The proposal to hold a Citizens’ Assembly on Brexit received some publicity in December when it was the subject of a succinct and convincing letter signed by – among others – Ian McEwan, Damon Albarn and Rowan Williams.
The case for some kind of deliberative process to try to reframe a frozen debate and open up new possibilities is growing in strength, but right now there are three reasons it probably will not succeed.
First, the case is entirely associated with Remainers. This means that while the idea of a representative sample of people hearing all sides of the debate and working through the issues is hard for anyone to oppose, it is easy to caricature. This Daily Mail article on the letter signed by Albarn captures it perfectly; a sneering and tendentious headline, "Don't worry, the luvvies will fix this!" (all most people will read), followed by an article which makes the idea sound completely reasonable.
Second, relatedly, most people don’t understand what is involved in a Citizens’ Assembly (or more broadly deliberative democracy). To the uninitiated, the idea that a group of ordinary citizens could be genuinely representative, the evidence could really be balanced, that people with different starting points could debate in a positive way and change their views as a result can seem far-fetched and fishy. Of course, as we know from experiments all around the world, and even some here, all this and more is achievable. Indeed, among the greatest advocates of deliberative processes are the people who have been through them having being sceptical at the outset.
Third, the Government has shown no interest in using deliberation as a way of recasting the public debate. This may change if the vote on the draft deal is lost but it is equally likely that we will then be plunged into a combination of attempts to renegotiate again plus more preparations for a ‘no deal’ exit. (In all likelihood this will in fact be an ‘emergency deal’ exit, not a 'no deal' exit. The roof won’t cave in, but some things will be difficult and risks will be mounting. This will lead Brexiteers to shout loudly that ‘operation fear’ has been defeated and that the future is rosy. Remainers will argue with equal conviction that the problems are just beginning. Thus, the debate will simply continue but in worsening circumstances.)
Is there anything that can be done? Yes, and there is one organisation that could make the breakthrough. At the risk of being sacked from Moral Maze, I am using this post to urge those who support deliberation to turn their attention to the BBC.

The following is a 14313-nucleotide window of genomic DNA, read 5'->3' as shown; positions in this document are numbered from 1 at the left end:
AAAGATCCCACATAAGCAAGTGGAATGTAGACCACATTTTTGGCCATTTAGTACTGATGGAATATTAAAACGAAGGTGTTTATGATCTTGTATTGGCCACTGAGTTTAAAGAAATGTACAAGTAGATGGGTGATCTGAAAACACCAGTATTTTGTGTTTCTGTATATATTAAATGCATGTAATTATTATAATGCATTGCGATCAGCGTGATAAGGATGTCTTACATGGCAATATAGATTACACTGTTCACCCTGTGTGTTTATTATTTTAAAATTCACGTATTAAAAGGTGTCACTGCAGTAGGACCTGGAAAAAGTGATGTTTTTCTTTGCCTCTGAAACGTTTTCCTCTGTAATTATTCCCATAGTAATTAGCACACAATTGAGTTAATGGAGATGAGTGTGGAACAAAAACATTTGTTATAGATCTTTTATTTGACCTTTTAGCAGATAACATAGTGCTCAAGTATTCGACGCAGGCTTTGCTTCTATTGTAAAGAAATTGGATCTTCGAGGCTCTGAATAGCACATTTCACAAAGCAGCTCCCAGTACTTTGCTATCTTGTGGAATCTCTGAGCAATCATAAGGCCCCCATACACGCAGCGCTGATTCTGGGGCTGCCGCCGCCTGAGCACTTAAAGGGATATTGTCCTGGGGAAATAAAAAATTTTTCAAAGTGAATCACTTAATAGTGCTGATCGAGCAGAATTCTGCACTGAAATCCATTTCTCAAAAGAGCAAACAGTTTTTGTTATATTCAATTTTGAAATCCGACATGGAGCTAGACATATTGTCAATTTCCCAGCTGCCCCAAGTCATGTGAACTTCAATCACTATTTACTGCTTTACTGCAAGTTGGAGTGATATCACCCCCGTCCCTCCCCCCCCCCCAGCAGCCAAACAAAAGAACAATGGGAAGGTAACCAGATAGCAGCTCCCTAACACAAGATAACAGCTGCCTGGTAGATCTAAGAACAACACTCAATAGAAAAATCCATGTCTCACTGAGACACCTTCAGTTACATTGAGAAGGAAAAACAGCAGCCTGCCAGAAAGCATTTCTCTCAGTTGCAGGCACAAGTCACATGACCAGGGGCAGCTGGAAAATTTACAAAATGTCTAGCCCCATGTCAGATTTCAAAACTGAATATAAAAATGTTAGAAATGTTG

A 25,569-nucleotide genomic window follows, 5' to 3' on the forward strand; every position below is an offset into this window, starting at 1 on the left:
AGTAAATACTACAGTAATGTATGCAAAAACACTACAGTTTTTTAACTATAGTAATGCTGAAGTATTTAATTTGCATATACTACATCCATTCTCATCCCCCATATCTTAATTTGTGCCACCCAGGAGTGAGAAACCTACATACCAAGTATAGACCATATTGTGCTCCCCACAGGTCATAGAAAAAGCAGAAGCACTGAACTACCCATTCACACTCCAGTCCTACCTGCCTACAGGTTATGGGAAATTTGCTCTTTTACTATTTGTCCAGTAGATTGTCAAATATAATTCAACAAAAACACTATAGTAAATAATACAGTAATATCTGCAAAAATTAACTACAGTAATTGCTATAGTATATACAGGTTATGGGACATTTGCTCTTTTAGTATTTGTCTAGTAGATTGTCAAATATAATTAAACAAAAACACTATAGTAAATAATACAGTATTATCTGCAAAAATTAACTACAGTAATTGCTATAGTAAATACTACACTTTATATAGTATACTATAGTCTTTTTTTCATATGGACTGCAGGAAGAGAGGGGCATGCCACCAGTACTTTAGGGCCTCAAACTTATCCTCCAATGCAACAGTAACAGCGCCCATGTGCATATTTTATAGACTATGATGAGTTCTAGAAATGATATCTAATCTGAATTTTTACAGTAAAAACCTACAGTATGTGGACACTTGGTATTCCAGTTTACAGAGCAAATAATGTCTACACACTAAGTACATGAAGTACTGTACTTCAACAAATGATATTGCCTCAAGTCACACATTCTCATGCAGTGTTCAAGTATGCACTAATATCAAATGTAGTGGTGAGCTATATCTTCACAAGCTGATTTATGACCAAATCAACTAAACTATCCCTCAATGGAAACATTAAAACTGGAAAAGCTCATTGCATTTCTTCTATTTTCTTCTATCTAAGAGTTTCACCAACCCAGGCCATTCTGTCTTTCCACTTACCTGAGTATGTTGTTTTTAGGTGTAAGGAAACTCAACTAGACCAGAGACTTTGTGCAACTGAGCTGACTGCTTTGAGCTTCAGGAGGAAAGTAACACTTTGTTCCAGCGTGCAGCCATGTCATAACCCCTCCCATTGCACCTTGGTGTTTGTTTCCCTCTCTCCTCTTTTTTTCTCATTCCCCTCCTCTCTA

The Corporation could immediately announce its intention to commission experts in deliberative democracy. I suggest using partners from USA, Canada or Australia, as any UK organiser would immediately fall under hostile scrutiny. The event could comprise a weekend-long assembly or possibly one over two days a week apart. If the process was agreed tomorrow the event could be held by the end of February. This isn't the place to get into the detail, but I would advocate involving about 100 people drawn from across the UK and selected by an independent sampling organisation.
The BBC’s convening power would be enough to bring all sides of opinion to the process. By commandeering digital TV and radio channels to broadcast the event live and using other terrestrial channels to report on it regularly, the BBC could engage the whole nation in observing and discussing what happens when ordinary folk are given the time, space, and support to work with each other to find ways forward. It would be made clear at the outset that the aim is not reach a consensus but to see what emerges from such a process; one that lets citizens think for themselves rather than reacting to the propaganda churned out by self-interested and compromised politicians. It might make no difference – these processes don’t always work – but surely it is worth trying.
This would be a risk for the BBC. It would get attacked by people who don’t believe such a process is possible, who question the motives of its advocates or who are fearful of the outcome. The Board and Executive would need the courage to stick to their guns, the confidence and skill to make it work both as a democratic and broadcasting event and, most of all, the conviction that, whatever the political establishment and anti-establishment says, the public would see this as the corporation bravely fulfilling its charter to the nation. As well as exemplifying public service this initiative could renew the case for the BBC just at a time when other rationales for it and for the license fee are eroding.
P.S. For those interested in deliberative democracy more generally, the RSA will be launching a campaign for deliberative democracy in 2019.